Reserved IP Addresses

Reserved IP Addresses

The following IP addresses are reserved and cannot be assigned to individual devices on a network:

  • Network address: An IP address that has binary 0s in all host bit positions is reserved for the network address. The network address is used to identify the network itself. For example, 172.16.0.0 is an example of a Class B network address. In this address, the first two octets are reserved for the network address; that address is never used as an address for any device that is attached to it. The last two octets contain 0s because those 16 bits are for host numbers and are used for devices that are attached to the network. An example of an IP address for a device on the 172.16.0.0 network would be 172.16.16.1. Routers use network addresses when they search their IP route tables for destination network locations.
  • Directed broadcast address: To send data to all the devices on a network, a broadcast address is used. Broadcast IP addresses end with binary 1s in the entire host part of the address (the host field). Consider the network in the example 172.16.0.0, in which the last 16 bits make up the host field (or host part of the address). The broadcast that would be sent out to all devices on that network would include a destination address of 172.16.255.255. The directed broadcast is capable of being routed. However, for some versions of Cisco IOS Software, routing directed broadcasts is not the default behavior.
  • Local broadcast address: If an IP device wants to communicate with all devices on the local network, it sets the destination address to all 1s (255.255.255.255) and transmits the packet. For example, hosts that do not know their network number and are asking some server for the number can use this address. The local broadcast is never routed.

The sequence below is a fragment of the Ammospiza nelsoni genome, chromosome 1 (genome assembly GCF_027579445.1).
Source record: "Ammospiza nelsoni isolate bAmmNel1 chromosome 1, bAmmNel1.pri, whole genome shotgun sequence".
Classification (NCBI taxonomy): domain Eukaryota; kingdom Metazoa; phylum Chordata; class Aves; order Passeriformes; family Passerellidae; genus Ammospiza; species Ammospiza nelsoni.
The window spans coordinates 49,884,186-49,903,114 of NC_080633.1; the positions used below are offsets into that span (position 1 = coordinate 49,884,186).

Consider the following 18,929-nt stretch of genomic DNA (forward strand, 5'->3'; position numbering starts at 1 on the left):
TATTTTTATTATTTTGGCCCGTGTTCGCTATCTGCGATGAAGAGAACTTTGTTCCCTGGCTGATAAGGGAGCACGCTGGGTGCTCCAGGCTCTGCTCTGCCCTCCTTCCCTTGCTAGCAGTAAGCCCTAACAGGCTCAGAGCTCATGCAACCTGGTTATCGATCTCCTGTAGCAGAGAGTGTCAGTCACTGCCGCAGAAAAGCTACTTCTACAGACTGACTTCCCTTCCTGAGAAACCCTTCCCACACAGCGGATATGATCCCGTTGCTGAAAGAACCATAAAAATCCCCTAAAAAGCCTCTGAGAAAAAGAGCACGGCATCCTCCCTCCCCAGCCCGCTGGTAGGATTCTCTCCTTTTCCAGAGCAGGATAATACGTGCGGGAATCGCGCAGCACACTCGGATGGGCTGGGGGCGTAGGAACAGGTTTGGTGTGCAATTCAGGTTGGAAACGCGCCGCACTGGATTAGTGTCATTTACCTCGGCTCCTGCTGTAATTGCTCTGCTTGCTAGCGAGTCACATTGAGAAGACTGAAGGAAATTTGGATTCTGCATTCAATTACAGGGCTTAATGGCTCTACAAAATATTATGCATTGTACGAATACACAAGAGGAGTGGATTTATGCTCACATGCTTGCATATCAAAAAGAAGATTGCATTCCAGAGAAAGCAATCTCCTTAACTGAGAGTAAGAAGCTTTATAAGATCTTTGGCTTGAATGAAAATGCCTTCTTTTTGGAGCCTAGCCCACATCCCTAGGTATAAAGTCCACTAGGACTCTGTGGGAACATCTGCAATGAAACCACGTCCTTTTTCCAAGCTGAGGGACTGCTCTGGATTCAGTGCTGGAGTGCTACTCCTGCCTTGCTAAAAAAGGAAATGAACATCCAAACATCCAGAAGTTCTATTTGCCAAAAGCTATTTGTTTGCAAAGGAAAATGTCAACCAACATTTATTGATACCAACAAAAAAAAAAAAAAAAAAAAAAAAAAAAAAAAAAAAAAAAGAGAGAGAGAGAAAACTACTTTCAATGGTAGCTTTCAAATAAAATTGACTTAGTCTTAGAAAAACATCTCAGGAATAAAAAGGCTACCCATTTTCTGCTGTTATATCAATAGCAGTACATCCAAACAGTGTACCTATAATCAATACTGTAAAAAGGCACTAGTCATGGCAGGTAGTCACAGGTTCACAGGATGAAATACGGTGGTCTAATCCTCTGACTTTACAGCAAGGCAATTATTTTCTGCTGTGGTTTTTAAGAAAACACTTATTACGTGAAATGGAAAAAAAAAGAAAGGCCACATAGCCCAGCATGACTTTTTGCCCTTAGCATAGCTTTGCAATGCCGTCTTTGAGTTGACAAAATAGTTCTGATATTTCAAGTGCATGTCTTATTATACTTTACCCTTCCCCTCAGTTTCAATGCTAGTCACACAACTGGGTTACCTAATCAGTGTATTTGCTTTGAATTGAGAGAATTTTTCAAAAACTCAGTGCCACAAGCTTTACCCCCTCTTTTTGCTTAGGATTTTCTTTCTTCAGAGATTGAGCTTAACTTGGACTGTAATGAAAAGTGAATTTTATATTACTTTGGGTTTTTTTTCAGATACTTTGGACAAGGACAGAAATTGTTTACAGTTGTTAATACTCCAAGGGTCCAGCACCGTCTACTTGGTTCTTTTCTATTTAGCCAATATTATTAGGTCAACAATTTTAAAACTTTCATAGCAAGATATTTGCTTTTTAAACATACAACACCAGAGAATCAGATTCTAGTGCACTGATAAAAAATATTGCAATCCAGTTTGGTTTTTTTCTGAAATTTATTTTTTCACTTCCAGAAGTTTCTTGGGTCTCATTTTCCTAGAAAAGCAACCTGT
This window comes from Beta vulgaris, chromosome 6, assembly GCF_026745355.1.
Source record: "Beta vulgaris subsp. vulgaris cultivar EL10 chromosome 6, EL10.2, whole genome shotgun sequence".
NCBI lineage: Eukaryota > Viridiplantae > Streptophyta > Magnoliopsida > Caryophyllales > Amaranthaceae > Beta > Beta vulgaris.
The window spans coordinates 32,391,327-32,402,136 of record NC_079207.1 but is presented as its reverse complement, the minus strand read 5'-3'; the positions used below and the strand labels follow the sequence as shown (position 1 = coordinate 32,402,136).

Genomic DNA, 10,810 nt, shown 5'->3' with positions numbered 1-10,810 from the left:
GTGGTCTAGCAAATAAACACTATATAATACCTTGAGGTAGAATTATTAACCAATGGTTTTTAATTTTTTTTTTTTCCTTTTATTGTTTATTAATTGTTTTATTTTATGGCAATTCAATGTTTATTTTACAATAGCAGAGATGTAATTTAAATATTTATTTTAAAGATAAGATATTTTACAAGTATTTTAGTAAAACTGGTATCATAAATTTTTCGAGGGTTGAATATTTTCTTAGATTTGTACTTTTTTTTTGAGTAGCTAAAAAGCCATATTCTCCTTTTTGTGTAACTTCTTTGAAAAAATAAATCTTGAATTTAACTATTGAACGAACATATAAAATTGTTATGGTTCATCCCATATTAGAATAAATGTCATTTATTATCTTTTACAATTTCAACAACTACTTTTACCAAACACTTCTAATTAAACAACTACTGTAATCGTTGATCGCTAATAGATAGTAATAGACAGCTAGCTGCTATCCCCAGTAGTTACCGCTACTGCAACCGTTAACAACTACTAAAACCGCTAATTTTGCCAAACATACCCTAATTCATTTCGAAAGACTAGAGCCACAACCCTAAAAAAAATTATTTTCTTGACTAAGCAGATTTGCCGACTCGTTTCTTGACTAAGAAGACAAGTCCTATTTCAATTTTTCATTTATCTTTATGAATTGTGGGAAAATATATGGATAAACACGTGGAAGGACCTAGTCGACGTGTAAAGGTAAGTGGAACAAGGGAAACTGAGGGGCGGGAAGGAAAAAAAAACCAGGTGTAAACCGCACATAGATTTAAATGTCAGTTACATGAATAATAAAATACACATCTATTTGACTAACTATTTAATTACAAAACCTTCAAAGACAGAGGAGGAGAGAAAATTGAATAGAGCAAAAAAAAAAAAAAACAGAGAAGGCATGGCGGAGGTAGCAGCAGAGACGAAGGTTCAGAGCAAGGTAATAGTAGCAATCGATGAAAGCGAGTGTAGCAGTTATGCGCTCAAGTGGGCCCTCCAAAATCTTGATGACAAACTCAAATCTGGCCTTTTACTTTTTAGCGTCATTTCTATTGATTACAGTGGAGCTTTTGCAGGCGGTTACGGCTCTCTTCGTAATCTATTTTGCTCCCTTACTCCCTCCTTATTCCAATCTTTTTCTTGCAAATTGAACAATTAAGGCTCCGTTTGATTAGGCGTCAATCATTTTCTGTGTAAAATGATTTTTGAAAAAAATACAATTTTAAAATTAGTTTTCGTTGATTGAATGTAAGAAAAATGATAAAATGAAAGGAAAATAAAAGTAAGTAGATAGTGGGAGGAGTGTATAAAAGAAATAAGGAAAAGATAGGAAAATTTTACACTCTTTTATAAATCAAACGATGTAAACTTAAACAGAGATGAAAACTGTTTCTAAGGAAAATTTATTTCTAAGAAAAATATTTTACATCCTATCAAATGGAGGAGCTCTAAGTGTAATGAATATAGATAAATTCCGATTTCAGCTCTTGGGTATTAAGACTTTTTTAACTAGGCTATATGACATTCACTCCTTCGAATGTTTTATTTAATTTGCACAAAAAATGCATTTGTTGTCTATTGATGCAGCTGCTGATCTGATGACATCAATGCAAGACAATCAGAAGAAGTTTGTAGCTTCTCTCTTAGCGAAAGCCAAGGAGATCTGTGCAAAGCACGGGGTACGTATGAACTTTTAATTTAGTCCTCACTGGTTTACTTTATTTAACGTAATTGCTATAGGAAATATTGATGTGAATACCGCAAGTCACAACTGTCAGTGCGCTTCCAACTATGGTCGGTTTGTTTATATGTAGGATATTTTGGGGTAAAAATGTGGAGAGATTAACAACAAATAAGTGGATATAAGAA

• Local loopback address: A local loopback address is used to let the system send a message to itself for testing. A typical local loopback IP address is 127.0.0.1.
  • Autoconfiguration IP addresses: Sometimes, neither a statically nor a dynamically configured IP address is found on startup. In such instances, hosts supporting IPv4 link-local addresses (RFC 3927) generate an address in the 169.254/16 prefix range. This address can be used only for local network connectivity and operates with many caveats, one of which is that it will not be routed. You will mostly see this address as a failure condition when a PC fails to obtain an address via DHCP.

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